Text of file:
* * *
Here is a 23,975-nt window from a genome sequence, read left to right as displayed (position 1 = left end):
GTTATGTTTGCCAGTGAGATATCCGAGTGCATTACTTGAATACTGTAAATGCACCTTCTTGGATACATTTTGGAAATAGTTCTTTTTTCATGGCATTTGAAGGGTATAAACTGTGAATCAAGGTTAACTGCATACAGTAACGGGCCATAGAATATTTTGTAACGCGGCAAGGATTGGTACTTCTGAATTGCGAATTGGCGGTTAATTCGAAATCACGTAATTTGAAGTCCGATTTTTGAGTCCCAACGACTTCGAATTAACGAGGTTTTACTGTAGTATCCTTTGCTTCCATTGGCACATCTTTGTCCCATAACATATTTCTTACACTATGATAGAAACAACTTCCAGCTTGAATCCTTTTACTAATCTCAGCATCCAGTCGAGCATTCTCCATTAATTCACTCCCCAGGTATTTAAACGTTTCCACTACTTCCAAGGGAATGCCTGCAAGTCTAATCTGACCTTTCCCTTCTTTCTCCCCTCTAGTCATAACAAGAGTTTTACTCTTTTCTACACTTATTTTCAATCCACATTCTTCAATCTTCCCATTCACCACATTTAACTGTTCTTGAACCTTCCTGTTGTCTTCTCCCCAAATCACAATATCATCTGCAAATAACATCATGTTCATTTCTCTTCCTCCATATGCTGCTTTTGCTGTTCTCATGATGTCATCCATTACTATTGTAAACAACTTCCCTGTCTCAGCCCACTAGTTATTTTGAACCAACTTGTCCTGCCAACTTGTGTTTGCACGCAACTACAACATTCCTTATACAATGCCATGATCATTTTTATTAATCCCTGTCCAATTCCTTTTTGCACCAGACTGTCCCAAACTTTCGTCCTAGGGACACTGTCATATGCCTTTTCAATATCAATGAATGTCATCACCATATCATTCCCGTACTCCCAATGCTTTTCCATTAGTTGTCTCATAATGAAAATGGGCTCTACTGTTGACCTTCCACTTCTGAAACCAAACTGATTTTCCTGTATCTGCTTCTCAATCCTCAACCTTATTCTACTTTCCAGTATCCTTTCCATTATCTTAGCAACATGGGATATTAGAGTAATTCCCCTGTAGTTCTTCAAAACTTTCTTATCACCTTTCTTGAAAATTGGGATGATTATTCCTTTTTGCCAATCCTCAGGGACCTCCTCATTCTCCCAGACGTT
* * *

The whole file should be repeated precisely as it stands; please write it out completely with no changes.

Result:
Here is a 23,975-nt window from a genome sequence, read left to right as displayed (position 1 = left end):
GTTATGTTTGCCAGTGAGATATCCGAGTGCATTACTTGAATACTGTAAATGCACCTTCTTGGATACATTTTGGAAATAGTTCTTTTTTCATGGCATTTGAAGGGTATAAACTGTGAATCAAGGTTAACTGCATACAGTAACGGGCCATAGAATATTTTGTAACGCGGCAAGGATTGGTACTTCTGAATTGCGAATTGGCGGTTAATTCGAAATCACGTAATTTGAAGTCCGATTTTTGAGTCCCAACGACTTCGAATTAACGAGGTTTTACTGTAGTATCCTTTGCTTCCATTGGCACATCTTTGTCCCATAACATATTTCTTACACTATGATAGAAACAACTTCCAGCTTGAATCCTTTTACTAATCTCAGCATCCAGTCGAGCATTCTCCATTAATTCACTCCCCAGGTATTTAAACGTTTCCACTACTTCCAAGGGAATGCCTGCAAGTCTAATCTGACCTTTCCCTTCTTTCTCCCCTCTAGTCATAACAAGAGTTTTACTCTTTTCTACACTTATTTTCAATCCACATTCTTCAATCTTCCCATTCACCACATTTAACTGTTCTTGAACCTTCCTGTTGTCTTCTCCCCAAATCACAATATCATCTGCAAATAACATCATGTTCATTTCTCTTCCTCCATATGCTGCTTTTGCTGTTCTCATGATGTCATCCATTACTATTGTAAACAACTTCCCTGTCTCAGCCCACTAGTTATTTTGAACCAACTTGTCCTGCCAACTTGTGTTTGCACGCAACTACAACATTCCTTATACAATGCCATGATCATTTTTATTAATCCCTGTCCAATTCCTTTTTGCACCAGACTGTCCCAAACTTTCGTCCTAGGGACACTGTCATATGCCTTTTCAATATCAATGAATGTCATCACCATATCATTCCCGTACTCCCAATGCTTTTCCATTAGTTGTCTCATAATGAAAATGGGCTCTACTGTTGACCTTCCACTTCTGAAACCAAACTGATTTTCCTGTATCTGCTTCTCAATCCTCAACCTTATTCTACTTTCCAGTATCCTTTCCATTATCTTAGCAACATGGGATATTAGAGTAATTCCCCTGTAGTTCTTCAAAACTTTCTTATCACCTTTCTTGAAAATTGGGATGATTATTCCTTTTTGCCAATCCTCAGGGACCTCCTCATTCTCCCAGACGTT